eat more fish: salmon livornese

I’m not a new year’s resolutions person, but I do like a reminder now and then to do better. And one of those things to make me a better person involves eating more fish. I’m always on the look out for a good fish recipe. A friend of mine had made this for me for dinner over the holidays and it was so delicious that I asked for the recipe. She used red snapper but I had some salmon filets so I used that instead and I decided to add in some lemon zest as well. It’s a pretty versatile dish, so you could sub in most any fish fillet that you have on hand.

The tomatoes, capers and olives make this a tangy and flavourful sauce. I used to be a bit afraid of mixing tomatoes and fish (due to a bad fish dish my mom made when I was a kid), but that fear is definitely over. It doesn’t take much preparation and the ingredients are all readily available. It’s perfect for guests or just a cozy night in. Serve with steamed rice, broccoli and a nice red wine.

18 comments to “eat more fish: salmon livornese”

  1. 1
    Bijoux   January 16, 2009 at 11:19 am

    Ahhh, there it is! Thanks for posting this. I, too, need to be eating fish, more than just once a month, but not living near the sea/ocean has its limitations. Good quality fish is so expensive here.

  2. 2
    Maija   January 16, 2009 at 12:41 pm

    Oh, this is much like one of my classic go-to recipes for fish – works for most types and I usually have the ingredients on hand. I don't do lemon in mine, but that sounds good.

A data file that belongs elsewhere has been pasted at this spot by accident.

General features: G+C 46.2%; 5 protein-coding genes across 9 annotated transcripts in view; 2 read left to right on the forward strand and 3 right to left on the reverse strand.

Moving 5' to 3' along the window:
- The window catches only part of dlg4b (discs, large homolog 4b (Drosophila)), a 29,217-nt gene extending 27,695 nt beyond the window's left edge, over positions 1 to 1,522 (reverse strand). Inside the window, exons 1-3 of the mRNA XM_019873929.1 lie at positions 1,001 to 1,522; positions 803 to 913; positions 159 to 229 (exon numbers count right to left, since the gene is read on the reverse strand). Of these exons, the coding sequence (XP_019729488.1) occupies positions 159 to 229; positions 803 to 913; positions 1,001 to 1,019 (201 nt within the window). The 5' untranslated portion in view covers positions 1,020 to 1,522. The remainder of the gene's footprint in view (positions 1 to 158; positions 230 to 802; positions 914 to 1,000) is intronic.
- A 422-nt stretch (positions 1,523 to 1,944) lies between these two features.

My variations are that I use a variety of Greek olives from the olive bar (black & green) and I add thyme & a little veggie stock. It's great served over couscous, btw.

  3. 3
    Hayley   January 16, 2009 at 2:54 pm

    Salmon is my best friends favorite. I’ll have to make this for her when we go back to school. Thanks!

  4. 4
    Meg   January 16, 2009 at 2:47 pm

    This sounds great! I love ANYTHING with capers.
    I would eat fish every day if I could, but because of mercury poisoning I don’t think I ever will.

  5. 5
    Joanne   January 17, 2009 at 5:33 am

    I actually had this dish at an Italian restaurant recently, except they used striped bass instead of salmon. It was delicious and I have been meaning to try to recreate it. I am also on a mission this year to eat more fish, and salmon is definitely my favorite!

  6. 6
    cheryl   January 17, 2009 at 11:32 am

    I’m with you. I think about eating fish a lot, but I actually follow through far less than I intend.

    And when I looked at my behemoth cookbook collection a week ago, I was stunned to see I don’t have a single fish cookbook. I plan to take care of that immediately.

  7. 7
    CookiePie   January 18, 2009 at 4:40 am

    That looks so delicious, and really satisfying!

  8. 8
    Dawna   January 18, 2009 at 9:40 am

    The sauce reminds me of a creole dish my mother used to make with white-fleshed fish. It had celery and green bell pepper, too. This looks quite interesting.

  9. 9
    kickpleat   January 18, 2009 at 7:19 pm

    bijoux, we’re lucky here as we can get reasonable prices on all kinds of fresh fish.